“This is the first time we’ve had such a scandal in Korea,” says Michael Park, who handles liaison between the Korea Baseball Organization and major league baseball in the US. “Probably it will hurt, but we hope the investigating will be over when the season begins.”
The KBO has suspended both of them pending the final verdicts but realistically sees no chance of acquittals. Eventually they will almost certainly be banned from playing professionally in Korea.
“I really want them to play,” says Mr. Park, “but for the benefit of the game, they have to be ineligible for life.”
The severity of the penalties reflects the need to protect the integrity of a sport that Royster, the former Lotte Giants manager, sees as rising rapidly in quality as well as popularity.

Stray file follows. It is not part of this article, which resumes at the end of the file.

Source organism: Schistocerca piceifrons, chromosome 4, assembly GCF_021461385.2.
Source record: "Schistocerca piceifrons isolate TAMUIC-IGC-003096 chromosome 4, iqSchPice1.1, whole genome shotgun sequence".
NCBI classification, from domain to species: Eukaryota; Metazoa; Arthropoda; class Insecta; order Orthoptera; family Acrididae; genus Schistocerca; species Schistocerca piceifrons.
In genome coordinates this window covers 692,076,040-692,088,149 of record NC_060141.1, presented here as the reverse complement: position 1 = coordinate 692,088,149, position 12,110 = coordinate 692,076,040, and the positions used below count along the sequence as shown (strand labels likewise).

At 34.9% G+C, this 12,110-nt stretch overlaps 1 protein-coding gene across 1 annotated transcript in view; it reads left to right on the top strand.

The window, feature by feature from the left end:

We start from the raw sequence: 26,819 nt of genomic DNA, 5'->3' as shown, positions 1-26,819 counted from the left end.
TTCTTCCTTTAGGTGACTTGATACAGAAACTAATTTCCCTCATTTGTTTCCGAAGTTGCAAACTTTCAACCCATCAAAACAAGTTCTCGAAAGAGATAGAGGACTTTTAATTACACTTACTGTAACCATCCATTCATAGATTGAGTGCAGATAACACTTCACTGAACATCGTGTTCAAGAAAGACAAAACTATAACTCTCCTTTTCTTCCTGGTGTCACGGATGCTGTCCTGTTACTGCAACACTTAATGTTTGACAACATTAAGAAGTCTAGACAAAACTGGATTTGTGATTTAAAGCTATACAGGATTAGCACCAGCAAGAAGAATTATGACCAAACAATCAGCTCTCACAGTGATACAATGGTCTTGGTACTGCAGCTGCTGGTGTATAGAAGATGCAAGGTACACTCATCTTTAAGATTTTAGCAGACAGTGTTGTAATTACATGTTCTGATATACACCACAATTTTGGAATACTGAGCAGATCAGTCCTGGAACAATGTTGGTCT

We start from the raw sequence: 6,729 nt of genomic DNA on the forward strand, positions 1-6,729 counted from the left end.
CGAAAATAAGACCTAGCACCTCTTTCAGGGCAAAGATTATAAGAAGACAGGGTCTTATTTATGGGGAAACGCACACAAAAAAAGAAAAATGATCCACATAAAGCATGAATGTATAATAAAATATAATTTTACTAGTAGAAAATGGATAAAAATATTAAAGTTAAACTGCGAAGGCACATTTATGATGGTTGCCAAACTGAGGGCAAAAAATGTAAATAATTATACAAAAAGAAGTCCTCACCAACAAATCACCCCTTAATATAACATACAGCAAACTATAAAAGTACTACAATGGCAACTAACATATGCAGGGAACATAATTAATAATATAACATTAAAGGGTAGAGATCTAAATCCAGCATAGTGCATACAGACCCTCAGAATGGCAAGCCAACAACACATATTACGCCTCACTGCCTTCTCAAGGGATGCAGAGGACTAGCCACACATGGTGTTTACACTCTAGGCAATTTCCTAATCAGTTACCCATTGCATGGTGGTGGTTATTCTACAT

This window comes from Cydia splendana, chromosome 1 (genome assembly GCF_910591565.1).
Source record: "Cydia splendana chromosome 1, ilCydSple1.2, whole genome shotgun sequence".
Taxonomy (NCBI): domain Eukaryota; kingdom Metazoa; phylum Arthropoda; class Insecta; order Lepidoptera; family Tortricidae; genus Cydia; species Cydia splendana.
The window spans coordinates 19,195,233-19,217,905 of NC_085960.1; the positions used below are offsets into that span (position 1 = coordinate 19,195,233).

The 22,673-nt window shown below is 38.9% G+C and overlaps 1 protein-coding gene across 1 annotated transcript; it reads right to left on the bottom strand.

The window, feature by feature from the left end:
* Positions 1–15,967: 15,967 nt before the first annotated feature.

“Baseball is a big part of the Korean society and the international growth of the nation,” says Royster. “I am proud of the fact that I was the first foreign manager in Korea. I will be a follower of KBO for the rest of my life.”
On the basis of his years with the Lotte Giants, owned by the same far-reaching empire that owns the Chiba Lotte Marines in Japan’s Pacific League, Royster is “not surprised to see that baseball has taken over as the No. 1 sport in Korea.” The next step “is getting new stadiums,” he says, to replace the somewhat decrepit structures where most of the games are played.
No, “the teams in KBO don't measure up to pro teams in America” yet says Royster, who played 16 years in the major leagues, including 10 with the Atlanta Braves, and coached and managed for several years for the Colorado Rockies and Milwaukee Brewers. He estimates that play is on the same level as on double-A or single-A minor league affiliates of major league teams.